Speakers: On Wolsey, Dr.John Blatchly, noted historian of Suffolk and author of many publications, most recently (with Diarmaid MacCulloch) Miracles in Lady Lane (2013); On Bale, Dr. Oliver Wort, Fellow of Murray Edwards College, Cambridge, and author of John Bale and Religious Conversion in Reformation England (2013); and on Bilney, Andrew Hope who has researched and written on various aspects of the Reformation period most recently contributing to A Companion to the Early Printed Book in Britain 1476-1558 (2014).
Attention will also focus on late medieval trade between England and Europe, often a means of transmitting new ideas and publications. The significant medieval port of Ipswich and its trade will be highlighted as illustrating this theme.
Speaker: Dr. Nicholas Amor, author of Late Medieval Ipswich : Trade and Industry (2011) and chairman of the Suffolk Institute of Archaeology and History.
Between the papers there will be two short walks, one around the Wolsey area and the other along the waterfront.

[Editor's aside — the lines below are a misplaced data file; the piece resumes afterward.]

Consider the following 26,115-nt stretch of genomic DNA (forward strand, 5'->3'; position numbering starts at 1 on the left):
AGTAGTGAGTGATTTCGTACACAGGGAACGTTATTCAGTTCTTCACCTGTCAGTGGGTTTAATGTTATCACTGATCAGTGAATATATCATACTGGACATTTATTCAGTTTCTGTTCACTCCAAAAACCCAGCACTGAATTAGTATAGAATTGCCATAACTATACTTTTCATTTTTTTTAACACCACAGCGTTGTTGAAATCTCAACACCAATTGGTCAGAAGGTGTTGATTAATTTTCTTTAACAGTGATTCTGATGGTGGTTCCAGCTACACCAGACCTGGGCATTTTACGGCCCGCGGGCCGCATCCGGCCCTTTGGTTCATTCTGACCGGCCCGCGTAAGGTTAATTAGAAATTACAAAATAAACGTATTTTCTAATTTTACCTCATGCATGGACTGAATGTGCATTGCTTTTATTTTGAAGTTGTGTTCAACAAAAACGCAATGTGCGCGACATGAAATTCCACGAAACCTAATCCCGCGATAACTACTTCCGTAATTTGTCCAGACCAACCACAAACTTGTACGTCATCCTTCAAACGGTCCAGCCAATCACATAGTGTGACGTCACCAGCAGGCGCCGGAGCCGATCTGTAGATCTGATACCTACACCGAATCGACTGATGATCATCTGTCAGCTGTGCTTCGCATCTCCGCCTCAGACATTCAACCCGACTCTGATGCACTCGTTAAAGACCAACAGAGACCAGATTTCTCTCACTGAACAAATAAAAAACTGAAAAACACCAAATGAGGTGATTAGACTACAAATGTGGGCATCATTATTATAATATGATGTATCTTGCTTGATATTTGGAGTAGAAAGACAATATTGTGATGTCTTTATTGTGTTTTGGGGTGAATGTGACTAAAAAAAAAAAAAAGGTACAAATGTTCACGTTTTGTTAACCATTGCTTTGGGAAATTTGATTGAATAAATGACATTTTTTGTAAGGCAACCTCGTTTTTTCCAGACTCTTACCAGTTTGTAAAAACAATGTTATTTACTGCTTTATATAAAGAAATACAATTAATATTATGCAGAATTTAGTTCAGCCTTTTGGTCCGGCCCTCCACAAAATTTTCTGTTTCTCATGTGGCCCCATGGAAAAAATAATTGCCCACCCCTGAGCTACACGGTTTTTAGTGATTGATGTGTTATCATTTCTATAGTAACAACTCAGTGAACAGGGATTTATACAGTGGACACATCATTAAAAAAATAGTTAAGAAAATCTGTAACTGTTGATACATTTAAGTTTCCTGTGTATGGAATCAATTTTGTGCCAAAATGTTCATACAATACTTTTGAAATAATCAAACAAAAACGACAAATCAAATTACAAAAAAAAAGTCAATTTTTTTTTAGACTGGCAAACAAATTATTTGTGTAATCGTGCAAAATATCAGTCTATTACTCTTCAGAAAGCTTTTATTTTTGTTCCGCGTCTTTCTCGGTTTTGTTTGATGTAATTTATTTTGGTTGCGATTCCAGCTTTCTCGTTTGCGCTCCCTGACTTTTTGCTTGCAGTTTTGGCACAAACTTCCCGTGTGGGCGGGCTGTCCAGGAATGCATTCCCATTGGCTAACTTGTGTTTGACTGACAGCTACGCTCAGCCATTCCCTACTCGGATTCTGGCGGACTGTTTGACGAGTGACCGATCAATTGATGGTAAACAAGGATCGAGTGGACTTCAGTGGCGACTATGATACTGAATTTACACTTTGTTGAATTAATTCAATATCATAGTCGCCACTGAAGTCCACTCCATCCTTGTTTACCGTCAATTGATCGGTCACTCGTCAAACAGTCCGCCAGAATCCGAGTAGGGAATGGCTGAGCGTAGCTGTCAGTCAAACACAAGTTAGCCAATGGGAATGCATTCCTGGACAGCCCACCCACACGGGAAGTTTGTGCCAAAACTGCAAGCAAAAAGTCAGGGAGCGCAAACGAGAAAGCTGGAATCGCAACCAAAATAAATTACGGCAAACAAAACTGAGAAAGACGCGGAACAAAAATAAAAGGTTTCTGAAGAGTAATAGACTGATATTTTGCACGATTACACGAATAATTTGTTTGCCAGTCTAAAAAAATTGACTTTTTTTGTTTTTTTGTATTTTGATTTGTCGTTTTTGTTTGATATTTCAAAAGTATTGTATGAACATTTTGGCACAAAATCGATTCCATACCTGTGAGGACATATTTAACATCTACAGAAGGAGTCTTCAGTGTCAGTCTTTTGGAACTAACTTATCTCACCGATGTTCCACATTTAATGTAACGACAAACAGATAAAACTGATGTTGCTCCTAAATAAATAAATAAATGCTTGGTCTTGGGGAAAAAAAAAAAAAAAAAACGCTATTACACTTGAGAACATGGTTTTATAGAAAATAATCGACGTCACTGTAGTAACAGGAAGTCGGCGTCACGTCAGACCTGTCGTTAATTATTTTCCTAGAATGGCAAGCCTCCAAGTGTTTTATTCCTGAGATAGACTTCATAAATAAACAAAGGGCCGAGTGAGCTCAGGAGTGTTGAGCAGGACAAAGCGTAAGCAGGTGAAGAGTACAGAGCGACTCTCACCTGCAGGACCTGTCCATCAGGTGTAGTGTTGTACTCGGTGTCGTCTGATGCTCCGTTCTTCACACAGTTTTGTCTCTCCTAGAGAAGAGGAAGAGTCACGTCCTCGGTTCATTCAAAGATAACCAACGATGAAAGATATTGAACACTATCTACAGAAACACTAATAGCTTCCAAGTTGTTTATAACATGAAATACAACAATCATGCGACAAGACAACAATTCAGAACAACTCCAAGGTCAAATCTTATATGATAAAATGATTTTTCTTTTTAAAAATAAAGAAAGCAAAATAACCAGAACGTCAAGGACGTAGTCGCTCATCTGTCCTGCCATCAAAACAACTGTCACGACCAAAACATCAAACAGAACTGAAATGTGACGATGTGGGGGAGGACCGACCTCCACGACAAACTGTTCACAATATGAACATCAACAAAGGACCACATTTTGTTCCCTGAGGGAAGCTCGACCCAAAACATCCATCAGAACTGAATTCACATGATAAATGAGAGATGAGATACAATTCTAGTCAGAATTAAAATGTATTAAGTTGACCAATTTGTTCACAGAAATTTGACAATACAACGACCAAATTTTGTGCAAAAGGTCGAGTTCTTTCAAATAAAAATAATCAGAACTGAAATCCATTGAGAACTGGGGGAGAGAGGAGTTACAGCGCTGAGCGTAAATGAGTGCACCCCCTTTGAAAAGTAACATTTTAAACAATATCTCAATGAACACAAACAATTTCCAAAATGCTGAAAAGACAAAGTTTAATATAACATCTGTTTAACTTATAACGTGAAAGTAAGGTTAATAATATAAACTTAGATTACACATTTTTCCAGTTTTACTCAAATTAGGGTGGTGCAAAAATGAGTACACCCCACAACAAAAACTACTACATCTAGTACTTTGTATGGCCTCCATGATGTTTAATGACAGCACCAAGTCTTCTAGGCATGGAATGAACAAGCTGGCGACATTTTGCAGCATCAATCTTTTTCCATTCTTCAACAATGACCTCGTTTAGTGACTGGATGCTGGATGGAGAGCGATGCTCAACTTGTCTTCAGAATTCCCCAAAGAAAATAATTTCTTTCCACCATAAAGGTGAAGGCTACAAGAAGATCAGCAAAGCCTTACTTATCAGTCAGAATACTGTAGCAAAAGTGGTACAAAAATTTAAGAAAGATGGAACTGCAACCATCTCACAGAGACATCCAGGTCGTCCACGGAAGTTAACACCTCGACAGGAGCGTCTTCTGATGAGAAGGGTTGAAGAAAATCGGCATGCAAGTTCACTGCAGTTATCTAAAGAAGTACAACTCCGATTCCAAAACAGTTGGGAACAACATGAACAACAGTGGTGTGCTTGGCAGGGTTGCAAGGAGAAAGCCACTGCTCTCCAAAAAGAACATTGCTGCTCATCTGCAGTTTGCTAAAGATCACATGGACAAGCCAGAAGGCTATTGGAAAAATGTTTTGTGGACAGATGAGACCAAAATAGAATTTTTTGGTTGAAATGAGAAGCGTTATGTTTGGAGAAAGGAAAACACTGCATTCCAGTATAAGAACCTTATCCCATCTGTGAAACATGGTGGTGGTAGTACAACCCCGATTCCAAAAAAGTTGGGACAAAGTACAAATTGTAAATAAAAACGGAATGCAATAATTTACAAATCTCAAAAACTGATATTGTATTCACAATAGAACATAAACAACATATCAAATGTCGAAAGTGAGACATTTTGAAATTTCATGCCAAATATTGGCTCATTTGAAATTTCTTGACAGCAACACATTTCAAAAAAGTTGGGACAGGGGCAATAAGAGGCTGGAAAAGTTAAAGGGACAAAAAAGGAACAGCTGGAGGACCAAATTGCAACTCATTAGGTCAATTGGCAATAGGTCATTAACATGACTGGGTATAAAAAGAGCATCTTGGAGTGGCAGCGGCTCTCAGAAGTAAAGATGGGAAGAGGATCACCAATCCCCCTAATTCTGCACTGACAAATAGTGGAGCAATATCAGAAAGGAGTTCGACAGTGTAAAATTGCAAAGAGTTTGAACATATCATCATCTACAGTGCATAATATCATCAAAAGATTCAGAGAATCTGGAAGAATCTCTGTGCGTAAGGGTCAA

Ipswich has good rail links to Cambridge (80 mins.), London (70 mins.) and Peterborough (100 mins.), and is at the junction of the A12 (for M25) and the A14 (for A1, M1, M6). For those wishing to stay in Ipswich there is a range of hotel accommodation on and near the waterfront. Ipswich is a short drive from 'Benjamin Britten country', 'Constable country', the Suffolk 'wool churches', historic Colchester, and Britain's largest container port at Felixstowe.
Members will receive booking details with Tyndale Society Journal No. 43. Non-members are most welcome and should contact The Tyndale Society Membership Secretary, Gillian Guest, at email@example.com The cost will be £22.00 including a light lunch.
2014 - Friday, 30th May at 6-30 pm.
The Bible in Shakespeare, a lecture by Dr Hannibal Hamlin, Associate Professor of English at Ohio State University and editor of the journal Reformation, based on his book of the same title published by Oxford University Press in 2013.
Venue: Church of St Mary Abchurch, Abchurch Lane, London EC4
Tickets: £10.00 from 28 St. Paul's Crescent, Botley, Oxford OX2 9AG. Please enclose cheque payable to The Tyndale Society. Alternatively make payment by PayPal to firstname.lastname@example.org
2015 - 1st to 4th October
Tyndale's Quiddities : Tyndale Society Oxford International Conference at Hertford College, Oxford.
The conference will focus on the non-translation writings of William Tyndale with special attention to his theology. Further details will be published in due course.